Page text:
Grape skin compound fights the complications of diabetes

March 18, 2008

Research carried out by scientists at the Peninsula Medical School in the South West of England has found that resveratrol, a compound present naturally in grape skin, can protect against the cellular damage to blood vessels caused by high production of glucose in diabetes, according to a paper published in the science journal “Diabetes, Obesity and Metabolism” this week.

The elevated levels of glucose that circulate in the blood of patients with diabetes causes micro- and macrovascular complications by damaging mitochondria, the tiny power plants within cells responsible for generating energy. When they are damaged they can leak electrons and make highly damaging ‘free radicals’.

Complications that can result when this happen include nephropathy (kidney disease), heart disease and retinopathy (which if left untreated can lead to blindness).

Resveratrol stops the damage by helping cells make protective enzymes to prevent the leakage of electrons and the production of toxic ‘free radicals’.

As well as being naturally present in grape skins, resveratrol is also present in seeds, peanuts and red wine.

Dr. Matt Whiteman, Principal Investigator and Senior Lecturer at the Institute of Biomedical and Clinical Science, Peninsula Medical School, commented: “Resveratrol’s antioxidant effects in the test tube are well documented but our research shows the link between high levels of glucose, its damaging effect on cell structure, and the ability of resveratrol of protect against and mend that damage.”

He added: “Resveratrol or related compounds could be used to block the damaging effect of glucose which in turn might fight the often life threatening complications that accompany diabetes. It could well be the basis of effective diet-based therapies for the prevention of vascular damage caused by hyperglycaemia in the future.”

Source: The Peninsula College of Medicine and Dentistry

Explore further: Two compounds target the gut to lower blood sugar, in obese or diabetic rats

Related Stories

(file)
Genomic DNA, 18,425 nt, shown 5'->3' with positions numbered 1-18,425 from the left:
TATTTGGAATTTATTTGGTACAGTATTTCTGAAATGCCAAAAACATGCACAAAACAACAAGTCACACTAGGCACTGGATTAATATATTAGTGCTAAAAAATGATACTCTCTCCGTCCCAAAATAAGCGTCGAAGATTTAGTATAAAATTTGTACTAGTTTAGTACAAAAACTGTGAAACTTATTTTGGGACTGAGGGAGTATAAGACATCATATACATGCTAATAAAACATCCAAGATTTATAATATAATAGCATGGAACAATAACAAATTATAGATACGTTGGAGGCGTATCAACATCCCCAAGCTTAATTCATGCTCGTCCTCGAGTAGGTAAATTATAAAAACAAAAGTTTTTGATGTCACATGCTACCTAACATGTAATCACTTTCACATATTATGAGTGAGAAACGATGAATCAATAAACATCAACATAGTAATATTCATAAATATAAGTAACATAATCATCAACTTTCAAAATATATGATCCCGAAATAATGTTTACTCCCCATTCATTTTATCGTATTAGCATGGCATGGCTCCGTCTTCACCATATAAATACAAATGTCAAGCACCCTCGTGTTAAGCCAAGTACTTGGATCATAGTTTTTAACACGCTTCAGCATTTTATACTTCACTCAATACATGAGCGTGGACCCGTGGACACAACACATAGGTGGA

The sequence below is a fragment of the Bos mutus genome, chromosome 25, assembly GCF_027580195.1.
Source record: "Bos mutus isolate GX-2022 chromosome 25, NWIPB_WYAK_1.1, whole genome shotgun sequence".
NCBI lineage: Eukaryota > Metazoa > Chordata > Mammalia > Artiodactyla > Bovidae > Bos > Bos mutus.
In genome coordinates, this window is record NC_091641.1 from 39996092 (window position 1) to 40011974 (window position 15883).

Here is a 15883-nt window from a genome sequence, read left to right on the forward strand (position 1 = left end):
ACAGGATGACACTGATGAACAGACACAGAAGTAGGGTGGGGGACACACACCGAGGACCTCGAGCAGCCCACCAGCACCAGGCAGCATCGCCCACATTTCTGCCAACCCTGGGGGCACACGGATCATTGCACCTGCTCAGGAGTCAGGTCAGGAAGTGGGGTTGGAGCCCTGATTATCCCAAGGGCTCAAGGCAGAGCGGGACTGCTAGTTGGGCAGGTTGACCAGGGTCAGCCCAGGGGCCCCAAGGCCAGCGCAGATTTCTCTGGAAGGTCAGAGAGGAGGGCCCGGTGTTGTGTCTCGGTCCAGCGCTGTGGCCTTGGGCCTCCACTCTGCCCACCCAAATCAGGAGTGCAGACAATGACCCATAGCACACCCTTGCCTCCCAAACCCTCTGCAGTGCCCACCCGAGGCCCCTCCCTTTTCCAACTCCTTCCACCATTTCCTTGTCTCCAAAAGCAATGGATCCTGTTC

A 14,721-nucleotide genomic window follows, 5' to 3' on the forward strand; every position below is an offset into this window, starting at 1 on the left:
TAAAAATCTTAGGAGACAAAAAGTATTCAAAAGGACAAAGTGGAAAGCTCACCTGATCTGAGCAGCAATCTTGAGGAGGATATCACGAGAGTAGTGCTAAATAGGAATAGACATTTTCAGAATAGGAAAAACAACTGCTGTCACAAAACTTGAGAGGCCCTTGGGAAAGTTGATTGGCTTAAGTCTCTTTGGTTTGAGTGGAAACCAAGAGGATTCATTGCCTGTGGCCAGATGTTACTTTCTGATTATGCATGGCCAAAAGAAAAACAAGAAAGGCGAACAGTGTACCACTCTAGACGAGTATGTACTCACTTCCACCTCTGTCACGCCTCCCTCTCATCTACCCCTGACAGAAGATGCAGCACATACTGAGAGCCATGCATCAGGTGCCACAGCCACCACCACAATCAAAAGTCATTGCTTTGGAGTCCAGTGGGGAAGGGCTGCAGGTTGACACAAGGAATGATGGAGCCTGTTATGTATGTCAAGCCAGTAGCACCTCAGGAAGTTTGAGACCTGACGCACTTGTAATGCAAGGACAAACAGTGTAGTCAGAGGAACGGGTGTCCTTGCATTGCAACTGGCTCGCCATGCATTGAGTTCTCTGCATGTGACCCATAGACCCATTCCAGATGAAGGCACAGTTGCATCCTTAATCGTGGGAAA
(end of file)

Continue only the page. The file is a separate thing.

Two compounds target the gut to lower blood sugar, in obese or diabetic rats

April 6, 2015
Researchers at the Toronto General Hospital Research Institute have discovered metformin (the most widely prescribed type 2 diabetic medication) and resveratrol, a compound found in red wine, trigger novel signaling pathways ...

Vitamin extends life in yeast, researchers find

May 3, 2007
Imagine taking a vitamin for longevity! Not yet, but a Dartmouth discovery that a cousin of niacin prolongs lifespan in yeast brings the tantalizing possibility a step closer.

Fruit discovery could provide new treatments for obesity, type 2 diabetes and cardiovascular disease

May 11, 2016
A combination of two compounds found in red grapes and oranges could be used to improve the health of people with diabetes, and reduce cases of obesity and heart disease.

Antioxidant therapy may reduce cardiovascular risk of young women with type 1 diabetes

April 17, 2018
The high estrogen levels that typically afford younger women protection from cardiovascular disease appear to instead multiply their risk if they have type 1 diabetes, researchers say.

Recommended for you

New hope for cystic fibrosis

October 19, 2018
A new triple-combination drug treatment being trialled at the Mater Hospital in Brisbane could increase the life expectancy of patients with cystic fibrosis.

Bug guts shed light on Central America Chagas disease

October 18, 2018
In Central America, Chagas disease, or American trypanosomiasis, is spread by the "kissing bug" Triatoma dimidiata. By collecting DNA from the guts of these bugs, researchers reporting in PLOS Neglected Tropical Diseases ...

Rapid genomic sequencing of Lassa virus in Nigeria enabled real-time response to 2018 outbreak

October 18, 2018
Mounting a collaborative, real-time response to a Lassa fever outbreak in early 2018, doctors and scientists in Nigeria teamed up with researchers at Broad Institute of MIT and Harvard and colleagues to rapidly sequence the ...

Researchers cure drug-resistant infections without antibiotics

October 17, 2018
Biochemists, microbiologists, drug discovery experts and infectious disease doctors have teamed up in a new study that shows antibiotics are not always necessary to cure sepsis in mice. Instead of killing causative bacteria ...

Infectious disease consultation significantly reduces mortality of patients with bloodstream yeast infections

October 17, 2018
In a retrospective cohort study conducted at the University of Alabama at Birmingham Division of Infectious Diseases, patients with candidemia—a yeast infection in the bloodstream—had more positive outcomes as they relate ...

How drug resistant TB evolved and spread globally

October 17, 2018
The most common form of Mycobacterium tuberculosis (TB) originated in Europe and spread to Asia, Africa and the Americas with European explorers and colonialists, reveals a new study led by UCL and the Norwegian Institute ...

1 comment

Adjust slider to filter visible comments by rank

Display comments: newest first

dirk_bruere
not rated yet Mar 18, 2008
And all we need are the dosage figures...

Please sign in to add a comment. Registration is free, and takes less than a minute. Read more

Click here to reset your password.
Sign in to get notified via email when new comments are made.